The Montréal City Hall: a Building Reborn of its Ashes
August 28, 2017 / Posted by Heritage Montreal - Collaborator
The Montréal City Hall reveals its ornamental architecture to passersby much like a phoenix spreading its wings. At first glance, this poetic simile might seem quite bizarre, but you’ll understand it soon enough. So what does a municipal government building have to do with a mystical creature of Egyptian and Greek mythologies? Well, both are reborn of their ashes! The architectural history of Montréal’s City Hall, inaugurated in 1878, fell victim to a massive fire which spared only its stone walls. Let us shine a light on the history of this iconic building while important restoration work is currently in progress.
The Montréal City Council needed a big building with an eloquent architecture which would reflect the portrait of a city in the midst of rapid expansion. They came to this conclusion after having used several locations, such as the house of the Hayes aqueduct and the Bonsecours Market. Architects Henri-Maurice Perreault and Alexander Cowper Hutchison were tasked with the elaboration of the plans for this building, erected in the part of Montréal where municipal decisions have always been made. You can see it in front of the Château Ramezay and near the Palais de justice, atop a small hill, towering over the city. The building adopts a classical architectural style similar to the one of the Second Empire. Its symmetrical façade, built from grey stones collected in Montréal, boasted the monumental entry to its central pavilion, over which one could observe four curved dormers with clocks. This entry overlooking the river features a double pediment and majestic columns. This central pavilion is crowned by a forged iron balustrade and was neighboured by four other pavilions.
In the night of March 3 to March 4 1922, a fire broke out in the basement of the building and spread to all of its floors. In only a couple of hours, both storeys and the roof were engulfed. All that was left were the exterior walls and the registry vault built under Gosford and Notre-Dame Streets. We can see from the old photos an empty shell surrounded by debris — a phoenix egg waiting to hatch.
Louis Parant, the city’s chief architect, was tasked with the reconstruction of the City Hall in close collaboration with a committee of experts presided by architect Jean-Omer Marchand, the first Canadian graduate of the École des beaux-arts in Paris. The task was then taken over by L.-J.D. Lafrenière after Parant’s resignation. The engineers chose a self-supporting steel structure to lessen the burden of the stone walls. They added a full basement at the level of the Champ-de-Mars, and another floor after elevating the mansard roof. The Second Empire style was a harmonious fit with the Beaux-arts style transformations. The superior level of the central pavilion features a 185-foot-tall baroque-style curved campanile, atop which rests a clock, a symbolic element of the building’s function. Another change was made: The roof, covered in slate got a copper makeover. This second version was finished in 1926 and was expanded towards the Champ-de-Mars in 1930.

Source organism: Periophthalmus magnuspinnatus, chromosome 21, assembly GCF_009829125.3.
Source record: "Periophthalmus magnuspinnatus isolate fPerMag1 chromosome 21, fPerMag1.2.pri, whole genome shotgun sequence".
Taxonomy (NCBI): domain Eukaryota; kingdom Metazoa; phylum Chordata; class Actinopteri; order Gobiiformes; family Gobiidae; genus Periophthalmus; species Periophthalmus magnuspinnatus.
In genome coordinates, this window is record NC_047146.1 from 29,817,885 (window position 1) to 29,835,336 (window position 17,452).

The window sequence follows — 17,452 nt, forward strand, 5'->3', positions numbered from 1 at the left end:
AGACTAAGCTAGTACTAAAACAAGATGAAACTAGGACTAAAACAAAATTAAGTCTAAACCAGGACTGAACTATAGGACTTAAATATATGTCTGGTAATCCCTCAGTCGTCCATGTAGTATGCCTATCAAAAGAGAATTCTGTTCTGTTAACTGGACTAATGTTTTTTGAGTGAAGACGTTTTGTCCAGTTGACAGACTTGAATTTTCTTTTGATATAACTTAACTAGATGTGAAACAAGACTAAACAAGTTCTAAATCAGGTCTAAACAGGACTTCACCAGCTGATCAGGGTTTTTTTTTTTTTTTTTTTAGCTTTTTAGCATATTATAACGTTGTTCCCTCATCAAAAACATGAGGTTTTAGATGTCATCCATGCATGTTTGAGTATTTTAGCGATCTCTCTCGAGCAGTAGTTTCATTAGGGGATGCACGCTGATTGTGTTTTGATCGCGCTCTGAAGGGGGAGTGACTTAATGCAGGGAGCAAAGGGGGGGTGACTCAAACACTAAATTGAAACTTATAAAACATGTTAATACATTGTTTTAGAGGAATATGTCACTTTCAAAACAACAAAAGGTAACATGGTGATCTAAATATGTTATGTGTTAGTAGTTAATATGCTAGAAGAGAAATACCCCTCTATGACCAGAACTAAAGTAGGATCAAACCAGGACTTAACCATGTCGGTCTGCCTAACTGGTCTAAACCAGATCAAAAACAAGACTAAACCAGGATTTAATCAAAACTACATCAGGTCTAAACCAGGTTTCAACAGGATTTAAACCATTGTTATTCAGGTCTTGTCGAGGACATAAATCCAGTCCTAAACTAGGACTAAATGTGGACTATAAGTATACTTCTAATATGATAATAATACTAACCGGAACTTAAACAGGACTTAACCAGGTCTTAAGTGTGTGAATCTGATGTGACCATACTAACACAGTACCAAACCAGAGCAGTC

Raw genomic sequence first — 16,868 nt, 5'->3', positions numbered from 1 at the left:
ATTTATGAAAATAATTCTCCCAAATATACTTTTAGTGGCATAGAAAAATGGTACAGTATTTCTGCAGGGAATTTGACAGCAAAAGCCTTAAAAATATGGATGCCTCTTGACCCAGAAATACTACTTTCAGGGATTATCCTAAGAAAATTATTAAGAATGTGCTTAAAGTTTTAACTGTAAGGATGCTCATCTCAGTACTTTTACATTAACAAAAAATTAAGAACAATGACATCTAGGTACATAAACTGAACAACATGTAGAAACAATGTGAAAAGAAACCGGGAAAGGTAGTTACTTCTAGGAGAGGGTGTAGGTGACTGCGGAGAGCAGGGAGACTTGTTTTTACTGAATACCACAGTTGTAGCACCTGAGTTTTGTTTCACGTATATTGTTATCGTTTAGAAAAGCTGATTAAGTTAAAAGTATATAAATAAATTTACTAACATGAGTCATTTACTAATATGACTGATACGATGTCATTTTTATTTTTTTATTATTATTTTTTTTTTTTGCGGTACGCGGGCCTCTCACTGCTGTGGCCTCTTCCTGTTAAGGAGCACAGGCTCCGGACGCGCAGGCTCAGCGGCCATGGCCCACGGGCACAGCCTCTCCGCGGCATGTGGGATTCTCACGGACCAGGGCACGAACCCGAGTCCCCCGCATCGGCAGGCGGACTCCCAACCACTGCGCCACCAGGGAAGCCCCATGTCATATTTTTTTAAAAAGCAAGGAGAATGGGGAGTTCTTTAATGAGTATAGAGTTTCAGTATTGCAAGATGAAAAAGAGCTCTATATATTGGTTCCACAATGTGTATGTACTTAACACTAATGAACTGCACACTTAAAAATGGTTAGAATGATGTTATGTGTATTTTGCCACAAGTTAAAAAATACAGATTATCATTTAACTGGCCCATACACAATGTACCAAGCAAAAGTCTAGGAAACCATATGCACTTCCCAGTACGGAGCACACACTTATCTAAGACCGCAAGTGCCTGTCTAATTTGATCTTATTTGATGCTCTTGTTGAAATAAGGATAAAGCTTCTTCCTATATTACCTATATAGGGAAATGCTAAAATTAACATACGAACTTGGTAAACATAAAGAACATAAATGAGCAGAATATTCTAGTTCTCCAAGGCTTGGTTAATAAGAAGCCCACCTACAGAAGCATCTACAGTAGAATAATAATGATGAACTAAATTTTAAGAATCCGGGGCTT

Whereas the central avant-corps is emblematic of the monumental character of the building with its ceremonial stairwell, the balcony allows speakers to address the crowds below, just like General Charles de Gaulle did in his famous speech. One can observe the city’s coat of arms — a fleur de lys, rose, thistle and clover, all symbol of the founding nations of the “Corporation of Montréal” — on top of the main entry and at the base of two impressive streetlights neighbouring it. The coat of arms and the flag of Montréal will soon be modified to include a symbol which would reflect the contribution of Indigenous peoples.
Discover other secrets of Montreal’s architecture during the 2017 edition of the ArchitecTours of Montréal Héritage, presented from August 12 to October 8.